Universities face strikes as market revolution bites

Academics in Crewe are waiting in limbo. The campus, which is run by Manchester Metropolitan University, is the main centre for higher education in south Cheshire. But in February it was confirmed it would close in the summer of 2019, with 160 academic jobs at risk, and last week those academics were planning to stage a two-day walkout in protest. Welcome to life at the sharp end of the market revolution in English higher education, writes Rebecca Ratcliffe for the Guardian.

Across the country, universities are preparing for hundreds of redundancies as they deal with ferocious competition, Brexit and the launch of the government’s official ‘gold, silver and bronze’ league table.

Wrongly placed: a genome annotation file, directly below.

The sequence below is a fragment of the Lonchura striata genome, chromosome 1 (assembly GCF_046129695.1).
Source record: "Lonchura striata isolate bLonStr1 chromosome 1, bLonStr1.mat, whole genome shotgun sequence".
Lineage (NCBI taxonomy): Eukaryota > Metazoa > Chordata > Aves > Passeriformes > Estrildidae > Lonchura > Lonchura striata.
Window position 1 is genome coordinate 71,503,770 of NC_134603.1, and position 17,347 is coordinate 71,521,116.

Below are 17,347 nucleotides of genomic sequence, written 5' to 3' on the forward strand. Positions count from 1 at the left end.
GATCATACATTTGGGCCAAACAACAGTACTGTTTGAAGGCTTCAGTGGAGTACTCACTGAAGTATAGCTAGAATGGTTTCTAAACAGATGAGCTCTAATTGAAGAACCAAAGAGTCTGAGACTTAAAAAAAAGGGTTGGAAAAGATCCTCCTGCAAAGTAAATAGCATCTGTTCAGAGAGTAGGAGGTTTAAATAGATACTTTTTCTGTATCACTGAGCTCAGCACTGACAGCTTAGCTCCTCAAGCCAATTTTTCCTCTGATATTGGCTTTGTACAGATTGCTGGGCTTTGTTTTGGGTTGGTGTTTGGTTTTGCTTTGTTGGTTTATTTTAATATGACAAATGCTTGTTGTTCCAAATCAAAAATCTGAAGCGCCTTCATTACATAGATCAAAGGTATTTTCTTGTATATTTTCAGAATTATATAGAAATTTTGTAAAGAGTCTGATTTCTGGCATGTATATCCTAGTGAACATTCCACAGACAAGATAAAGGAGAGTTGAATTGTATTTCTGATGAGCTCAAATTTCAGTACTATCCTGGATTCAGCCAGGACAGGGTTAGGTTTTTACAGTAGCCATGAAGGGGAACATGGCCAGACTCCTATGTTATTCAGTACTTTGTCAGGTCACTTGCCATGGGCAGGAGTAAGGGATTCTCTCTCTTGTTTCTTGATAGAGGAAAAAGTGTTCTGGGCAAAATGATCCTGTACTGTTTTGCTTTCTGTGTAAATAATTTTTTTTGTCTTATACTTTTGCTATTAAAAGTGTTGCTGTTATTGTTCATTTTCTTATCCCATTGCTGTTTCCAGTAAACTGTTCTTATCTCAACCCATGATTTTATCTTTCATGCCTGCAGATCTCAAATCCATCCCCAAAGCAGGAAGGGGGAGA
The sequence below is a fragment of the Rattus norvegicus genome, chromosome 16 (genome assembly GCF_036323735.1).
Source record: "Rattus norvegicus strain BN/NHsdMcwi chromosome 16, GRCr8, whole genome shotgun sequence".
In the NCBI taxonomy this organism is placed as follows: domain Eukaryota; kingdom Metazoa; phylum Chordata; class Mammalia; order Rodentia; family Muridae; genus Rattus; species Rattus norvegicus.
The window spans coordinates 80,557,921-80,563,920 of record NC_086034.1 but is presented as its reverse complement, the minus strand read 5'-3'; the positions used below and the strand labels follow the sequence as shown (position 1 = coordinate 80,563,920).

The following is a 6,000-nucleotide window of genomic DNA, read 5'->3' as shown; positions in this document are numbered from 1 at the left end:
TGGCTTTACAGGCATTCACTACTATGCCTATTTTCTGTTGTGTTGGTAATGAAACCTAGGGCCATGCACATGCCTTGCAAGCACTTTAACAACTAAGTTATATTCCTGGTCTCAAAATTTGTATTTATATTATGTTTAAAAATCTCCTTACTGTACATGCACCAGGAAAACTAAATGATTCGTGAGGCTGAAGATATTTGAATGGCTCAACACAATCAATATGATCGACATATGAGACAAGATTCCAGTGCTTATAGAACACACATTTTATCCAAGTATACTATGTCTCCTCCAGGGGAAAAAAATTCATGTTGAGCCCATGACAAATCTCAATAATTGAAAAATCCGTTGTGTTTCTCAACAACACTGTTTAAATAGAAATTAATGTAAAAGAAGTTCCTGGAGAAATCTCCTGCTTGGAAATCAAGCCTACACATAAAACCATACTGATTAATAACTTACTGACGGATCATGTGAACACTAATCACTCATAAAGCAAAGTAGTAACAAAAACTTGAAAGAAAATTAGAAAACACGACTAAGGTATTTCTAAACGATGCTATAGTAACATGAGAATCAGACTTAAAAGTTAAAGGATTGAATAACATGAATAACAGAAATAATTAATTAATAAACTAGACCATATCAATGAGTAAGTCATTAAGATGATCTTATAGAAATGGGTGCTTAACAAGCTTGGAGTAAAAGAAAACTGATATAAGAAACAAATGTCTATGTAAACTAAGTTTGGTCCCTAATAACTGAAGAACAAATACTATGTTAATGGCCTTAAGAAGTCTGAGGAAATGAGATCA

Figures seen by the Observer show that already some universities are struggling. Between 2011 and 2015 the number of young students starting full-time courses at Russell Group universities grew by 15%, while the number of entrants to MillionPlus institutions, which represent former polytechnics and colleges, shrank by 22.9%. The analysis, which looked at broad trends, found the number of students starting at University Alliance institutions, which represents those focusing on local business links, and smaller specialist universities, fell by 3.4% and 7.1% respectively.
Full report on the Guardian site